SCA 5 passed 27-9 in the state senate.  But two funny things happened on SCA 5’s way to the assembly.  First, Asian-American legislators, a key part of the Democratic majorities in both houses, rebelled.  In March, Asians rallied against the amendment.  As reported in the Pasadena Star-News, “Olivia Liao, president of the Joint Chinese University Alumni Association, said Senate Constitutional Amendment No. 5 is racist because it allows public education institutions to give preferential treatment on the basis of race, sex, color, ethnicity or national origin.”  She was echoing Prop. 209’s language.

In April, when numbers for the incoming freshman class of the University of California for fall 2014 were announced, Asians remained at the top, at 36 percent.  But for the first time, Hispanics were in second place, at 29 percent; while non-Hispanic whites were in third place, at just 27 percent; and blacks were 4 percent.  It’s pretty hard to maintain, as Hernandez did, that “our campuses have become less diverse, and qualified high school graduates are being overlooked and ignored,” when your alleged oppressors are in third place with a quarter of the slots.

The new freshman tally still didn’t please everybody.  Audrey Dow of the Campaign for College Opportunity griped to the Huffington Post,

When one in two children under the age of 18 is Latino and only 11 percent of Latino adults in California have a bachelor’s degree, the state of California and its public colleges and universities must be doing more to ensure more Latinos go to college and graduate.  If we are going to meet California’s need for an additional 1 million baccalaureate degrees by 2025, the state must work diligently to increase the number of Latinos going to and graduating from college.

At this point, most conservative commentators would point out that Hispanics’ public K-12 schools are subpar, despite lavish expenditures of more than $12,000 per student; that many of these degrees strap tens of thousands of dollars of debt onto graduates’ backs in return for worthless degrees in psychology and sociology; and that even students with STEM degrees (science, technology, engineering, and math) face competition from the H-1B visa immigrants Silicon Valley imports to keep costs down and profits up.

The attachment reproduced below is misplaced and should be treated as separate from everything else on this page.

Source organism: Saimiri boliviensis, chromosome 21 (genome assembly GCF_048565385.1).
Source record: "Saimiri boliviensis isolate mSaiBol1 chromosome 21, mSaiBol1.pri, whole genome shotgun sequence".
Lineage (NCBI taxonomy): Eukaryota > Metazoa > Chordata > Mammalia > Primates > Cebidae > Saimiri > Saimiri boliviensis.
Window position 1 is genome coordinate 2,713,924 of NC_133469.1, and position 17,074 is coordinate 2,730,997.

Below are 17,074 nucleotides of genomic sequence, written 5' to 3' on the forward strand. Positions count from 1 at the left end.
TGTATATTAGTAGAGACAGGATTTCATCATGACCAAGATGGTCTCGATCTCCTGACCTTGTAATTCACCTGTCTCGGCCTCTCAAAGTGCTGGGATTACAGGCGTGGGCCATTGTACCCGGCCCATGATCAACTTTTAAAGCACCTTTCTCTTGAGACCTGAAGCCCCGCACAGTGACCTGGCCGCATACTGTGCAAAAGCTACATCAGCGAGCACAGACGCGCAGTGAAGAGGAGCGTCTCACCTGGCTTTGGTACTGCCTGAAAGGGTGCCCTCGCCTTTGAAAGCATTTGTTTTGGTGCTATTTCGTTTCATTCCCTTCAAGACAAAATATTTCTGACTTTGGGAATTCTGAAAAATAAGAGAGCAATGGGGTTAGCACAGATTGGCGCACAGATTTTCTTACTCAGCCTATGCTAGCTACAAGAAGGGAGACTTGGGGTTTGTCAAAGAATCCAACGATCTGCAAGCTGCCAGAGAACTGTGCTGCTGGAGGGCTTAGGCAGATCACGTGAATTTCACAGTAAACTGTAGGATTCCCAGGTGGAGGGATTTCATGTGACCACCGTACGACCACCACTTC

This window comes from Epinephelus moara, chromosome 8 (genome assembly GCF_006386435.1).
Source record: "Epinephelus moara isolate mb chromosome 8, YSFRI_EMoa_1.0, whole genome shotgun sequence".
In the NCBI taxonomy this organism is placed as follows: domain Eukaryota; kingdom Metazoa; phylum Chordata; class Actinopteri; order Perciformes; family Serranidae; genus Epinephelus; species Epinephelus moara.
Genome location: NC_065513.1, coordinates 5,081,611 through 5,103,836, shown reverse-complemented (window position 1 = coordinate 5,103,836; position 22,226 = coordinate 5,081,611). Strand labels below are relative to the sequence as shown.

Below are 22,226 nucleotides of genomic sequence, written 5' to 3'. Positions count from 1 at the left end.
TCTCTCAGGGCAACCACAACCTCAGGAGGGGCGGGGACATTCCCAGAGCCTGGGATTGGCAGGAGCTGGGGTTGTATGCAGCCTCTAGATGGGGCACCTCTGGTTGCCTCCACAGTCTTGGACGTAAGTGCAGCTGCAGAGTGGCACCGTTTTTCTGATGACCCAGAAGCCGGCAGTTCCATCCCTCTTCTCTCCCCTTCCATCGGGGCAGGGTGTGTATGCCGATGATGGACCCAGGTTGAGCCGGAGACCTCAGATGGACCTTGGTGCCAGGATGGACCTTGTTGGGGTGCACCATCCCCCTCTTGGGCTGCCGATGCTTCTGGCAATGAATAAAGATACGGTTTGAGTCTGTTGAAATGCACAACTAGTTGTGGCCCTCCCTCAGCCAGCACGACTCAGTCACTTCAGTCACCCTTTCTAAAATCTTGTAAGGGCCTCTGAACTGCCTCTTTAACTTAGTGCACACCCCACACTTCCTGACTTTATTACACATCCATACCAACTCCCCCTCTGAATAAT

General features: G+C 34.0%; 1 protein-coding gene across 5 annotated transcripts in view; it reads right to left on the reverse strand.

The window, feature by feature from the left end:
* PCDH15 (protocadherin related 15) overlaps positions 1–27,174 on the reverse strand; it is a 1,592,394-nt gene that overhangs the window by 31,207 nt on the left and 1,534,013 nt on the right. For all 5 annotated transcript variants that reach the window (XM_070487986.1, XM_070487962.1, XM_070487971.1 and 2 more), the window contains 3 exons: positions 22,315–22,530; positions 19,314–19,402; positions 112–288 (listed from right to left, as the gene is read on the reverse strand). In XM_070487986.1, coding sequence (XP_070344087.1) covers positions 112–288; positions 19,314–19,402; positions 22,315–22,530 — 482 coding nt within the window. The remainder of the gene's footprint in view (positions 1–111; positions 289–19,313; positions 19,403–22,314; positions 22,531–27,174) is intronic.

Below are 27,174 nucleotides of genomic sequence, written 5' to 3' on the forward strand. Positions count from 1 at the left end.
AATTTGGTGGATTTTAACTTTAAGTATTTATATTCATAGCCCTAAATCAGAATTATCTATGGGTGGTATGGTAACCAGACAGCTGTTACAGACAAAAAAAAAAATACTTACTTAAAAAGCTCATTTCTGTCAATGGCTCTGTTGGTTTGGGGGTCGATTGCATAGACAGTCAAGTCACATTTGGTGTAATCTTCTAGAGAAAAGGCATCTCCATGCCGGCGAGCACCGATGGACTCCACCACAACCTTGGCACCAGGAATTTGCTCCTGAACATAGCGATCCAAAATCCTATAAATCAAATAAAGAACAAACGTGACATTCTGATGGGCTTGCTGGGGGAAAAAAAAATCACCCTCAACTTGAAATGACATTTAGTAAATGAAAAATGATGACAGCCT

All that is true.  But more significant is the developing power struggle between Hispanics and Asians, with whites relegated to the back of the bus.  The areas where whites remain dominant in the state are those still populated by older Americans, mainly baby boomers, who grew to prominence before the stream of immigrants became a flood beginning in the 1980’s.

That includes the top ranks of the universities that still are held by whites: Janet Napolitano, the president of the University of California system and the former head of President Obama’s Department of Homeland Security; Nicholas B. Dirks, the chancellor of U.C. Berkeley, still by some measures the country’s top public university; and Timothy B. White, the chancellor of the California State University system.

Indeed, despite the rise of Hispanics and Asians in the Democratic Party, its leaders remain Gov. Jerry Brown, cruising to a win for his fourth term as governor; House Minority Leader Nancy Pelosi of hyperwealthy San Francisco; and Sens. Dianne Feinstein and Barbara Boxer of exclusive Marin County on the north side of the Golden Gate Bridge.  All are independently wealthy, septuagenarian whites refusing to step aside for younger candidates of color.

California’s public schools, which prepare the students (or attempt to) for the universities, are also dominated by whites.  State Schools Superintendent Tom Torlakson, walking to reelection in November, is a white Democrat.  So is California Teachers Association President Dean E. Vogel.

At this point, the major concern for both university and K-12 educators is preserving the pensions of those already or about to be retired—both groups still overwhelmingly white.  In April, the California State Teachers Retirement System warned that its unfunded liabilities had increased by $2.7 billion in the past year, to $73.7 billion.  The system needs five billion dollars more per year to remain solvent.